Mindful leadership seems to be a term resonating with folks, even if they aren’t sure what it means. Many of us are looking for new ways of being as leaders. Here are some of the components of mindful leadership I find myself working to practice myself and discussing with others in keynotes, presentations, and retreats.
8 Pillars of Joy
The Book of Joy chronicled a week of conversations between His Holiness the Dalai Lama and Archbishop Desmond Tutu in Dharamsala, India to celebrate the Dalai Lama’s 80th birthday. The two spiritual leaders discussed joy based on the similarities and differences in their spiritual traditions and lifetimes facing hardship, violent oppression, and genocide. Douglas Abrams participated in the conversations as a journalist asking questions and provided the readers with background information on the two leaders as well as connections to scientific research and evidence related to joy, suffering, meaning, and perspective. You can learn more about the 8 Pillars of Joy from the book and other take aways here.
Mindful leadership is about letting go of control AND claiming agency. Weather is a great example of this. When it is raining it doesn’t serve us well to lament and complain that it shouldn’t be raining (control). Instead, we’re well served to acknowledge that it is raining and make decisions about bringing an umbrella or not (agency). Yet, many of us experience significant suffering because we are trying to control things that are out of our control like weather, circumstances, elections, or other people AND we give up agency over changes we can make within ourselves like choices, decisions, and actions. The image below describes how I think about this.
I think about this regularly when I fly. I am surrounded by people who are frustrated and even angry about things they cannot control like the flight time, temperature, noise, other passengers, wifi, etc. But I find there is much I can claim agency for like whether I sleep, meditate, listen to music, enjoy a podcast, talk with the people next to me, make a to do list, or just let my mind wander and enjoy those moments of being disconnected.
Process vs Outcome
How can we let go of the outcome, which we often have little control over, but put our energy into the process? This is outlined through the lens of Stoicism in Ryan Holiday’s book The Obstacle Is the Way. How do we let go of control over the outcome such as whether we win the game, get the sale, find the right person, or get our kids to wear winter jackets? How do we instead focus on putting in all of our energy and effort into each play, connecting with the client, making ourselves vulnerable, or being as patient as we can?
Buddhist refer to this as the middle path or healthy non-attachment. On one hand we have caring too much and holding on too tightly to what happens and on the other hand we have not caring at all and giving up. Neither serve leaders very well. The middle path is about letting go of where this might go or what might happen but focusing on being and giving our best toward the outcomes that are important to us. How are well all in with our time, energy, and effort but let go of any expectations that it will work out the way we wanted? This is what Buddhist call engaged Buddhism and related to what bell hooks describes as engaged pedagogy in Teaching to Transgress.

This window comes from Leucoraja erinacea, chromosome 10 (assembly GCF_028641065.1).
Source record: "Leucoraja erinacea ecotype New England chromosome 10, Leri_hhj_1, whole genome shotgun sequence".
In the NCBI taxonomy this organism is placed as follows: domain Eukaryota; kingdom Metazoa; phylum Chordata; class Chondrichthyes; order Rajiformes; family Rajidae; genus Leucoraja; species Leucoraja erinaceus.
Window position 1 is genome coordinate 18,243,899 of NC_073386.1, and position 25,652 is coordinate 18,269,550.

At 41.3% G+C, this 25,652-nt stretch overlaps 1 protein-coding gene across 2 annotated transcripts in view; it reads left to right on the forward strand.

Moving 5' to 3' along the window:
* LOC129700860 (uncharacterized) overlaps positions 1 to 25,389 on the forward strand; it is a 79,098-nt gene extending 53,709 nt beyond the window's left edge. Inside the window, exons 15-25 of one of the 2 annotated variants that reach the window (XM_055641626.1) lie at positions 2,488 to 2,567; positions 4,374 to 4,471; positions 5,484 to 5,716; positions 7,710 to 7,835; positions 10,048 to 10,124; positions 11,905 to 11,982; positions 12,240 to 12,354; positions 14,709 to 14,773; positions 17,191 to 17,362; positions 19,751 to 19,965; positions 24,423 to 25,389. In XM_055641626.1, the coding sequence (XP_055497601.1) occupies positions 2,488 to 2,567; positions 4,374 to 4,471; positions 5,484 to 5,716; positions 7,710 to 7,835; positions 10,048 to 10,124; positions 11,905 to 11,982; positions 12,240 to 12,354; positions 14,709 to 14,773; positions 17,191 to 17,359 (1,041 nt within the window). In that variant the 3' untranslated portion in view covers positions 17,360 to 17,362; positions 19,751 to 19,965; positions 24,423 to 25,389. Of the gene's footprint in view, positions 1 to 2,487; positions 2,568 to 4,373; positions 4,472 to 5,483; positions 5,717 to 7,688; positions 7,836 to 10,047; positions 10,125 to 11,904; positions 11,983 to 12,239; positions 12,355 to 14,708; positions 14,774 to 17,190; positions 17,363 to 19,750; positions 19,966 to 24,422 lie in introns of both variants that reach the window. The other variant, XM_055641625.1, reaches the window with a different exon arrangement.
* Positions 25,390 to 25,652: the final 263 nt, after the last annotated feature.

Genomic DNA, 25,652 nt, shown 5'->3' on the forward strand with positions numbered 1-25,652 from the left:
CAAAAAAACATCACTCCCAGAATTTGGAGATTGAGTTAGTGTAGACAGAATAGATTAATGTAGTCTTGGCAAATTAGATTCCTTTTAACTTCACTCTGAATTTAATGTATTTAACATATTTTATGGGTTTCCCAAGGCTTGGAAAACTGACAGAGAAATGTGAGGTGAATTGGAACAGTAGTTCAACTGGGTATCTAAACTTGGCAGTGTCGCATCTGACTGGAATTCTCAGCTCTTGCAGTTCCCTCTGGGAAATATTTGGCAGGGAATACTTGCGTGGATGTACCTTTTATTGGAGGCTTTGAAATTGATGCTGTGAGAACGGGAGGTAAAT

Professional Will and Personal Humility
Mindful leaders practice professional will and personal humility. They take their work very seriously but they don’t take themselves seriously at all.
I heard Jon Kabat-Zinn use this approach when talking about the impact on social media on our well-being as well as instances of global terrorism. How does our taking critical issues too seriously prevent us from seeing possibilities, solutions, and creatively addressing problems? Below is a great and funny TEDx Talk from my friend Paul Osincup on the power of humor for leaders.
Being an Essentialist
If everything is a priority, then nothing is a priority. How can you do less, so you can be more? How can you weed the garden of your life? How can you apply the Pareto principle? Author Greg McKeown explores all of this in his book Essentialism. I recommend it highly and often.
Mindfulness and Meditation
These two are often confused and used interchangeably when they are two different but related ideas. Mindfulness is simply the practice in being in this moment. And then in this moment. And being fully present in each moment.
Meditation is the focused practice on being fully present.
Meditation is simple. It is hard. It takes practice. And it is often mis-understood. It also has been proven in thousands of research studies to make us happier, healthier, and more effective. Here is the most succinct and clear explanation I have found.
Mindful leadership is mostly about letting go. About letting go of control, perfectionism, fear of failure, being right, getting it right, and more. It means letting go of your ego to open yourself up to be more effective aligned with your purpose.